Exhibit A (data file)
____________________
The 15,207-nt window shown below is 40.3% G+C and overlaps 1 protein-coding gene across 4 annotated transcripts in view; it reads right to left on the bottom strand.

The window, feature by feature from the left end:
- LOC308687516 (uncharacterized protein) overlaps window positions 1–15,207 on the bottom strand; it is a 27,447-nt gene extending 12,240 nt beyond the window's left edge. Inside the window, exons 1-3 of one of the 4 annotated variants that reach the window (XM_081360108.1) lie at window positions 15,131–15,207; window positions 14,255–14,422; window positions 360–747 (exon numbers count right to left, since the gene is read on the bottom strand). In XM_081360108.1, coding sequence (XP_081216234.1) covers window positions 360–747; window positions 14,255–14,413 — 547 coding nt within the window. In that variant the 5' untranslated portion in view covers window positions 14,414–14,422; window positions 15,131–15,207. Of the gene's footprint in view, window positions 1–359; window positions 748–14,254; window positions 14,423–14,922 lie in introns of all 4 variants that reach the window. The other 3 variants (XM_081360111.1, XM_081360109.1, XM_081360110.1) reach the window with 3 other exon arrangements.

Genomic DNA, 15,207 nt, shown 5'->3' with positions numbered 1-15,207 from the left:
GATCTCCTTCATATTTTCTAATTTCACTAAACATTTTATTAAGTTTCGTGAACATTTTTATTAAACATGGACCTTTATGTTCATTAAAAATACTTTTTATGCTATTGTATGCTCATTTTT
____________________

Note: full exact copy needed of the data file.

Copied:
The 15,207-nt window shown below is 40.3% G+C and overlaps 1 protein-coding gene across 4 annotated transcripts in view; it reads right to left on the bottom strand.

The window, feature by feature from the left end:
- LOC308687516 (uncharacterized protein) overlaps window positions 1–15,207 on the bottom strand; it is a 27,447-nt gene extending 12,240 nt beyond the window's left edge. Inside the window, exons 1-3 of one of the 4 annotated variants that reach the window (XM_081360108.1) lie at window positions 15,131–15,207; window positions 14,255–14,422; window positions 360–747 (exon numbers count right to left, since the gene is read on the bottom strand). In XM_081360108.1, coding sequence (XP_081216234.1) covers window positions 360–747; window positions 14,255–14,413 — 547 coding nt within the window. In that variant the 5' untranslated portion in view covers window positions 14,414–14,422; window positions 15,131–15,207. Of the gene's footprint in view, window positions 1–359; window positions 748–14,254; window positions 14,423–14,922 lie in introns of all 4 variants that reach the window. The other 3 variants (XM_081360111.1, XM_081360109.1, XM_081360110.1) reach the window with 3 other exon arrangements.

Genomic DNA, 15,207 nt, shown 5'->3' with positions numbered 1-15,207 from the left:
GATCTCCTTCATATTTTCTAATTTCACTAAACATTTTATTAAGTTTCGTGAACATTTTTATTAAACATGGACCTTTATGTTCATTAAAAATACTTTTTATGCTATTGTATGCTCATTTTT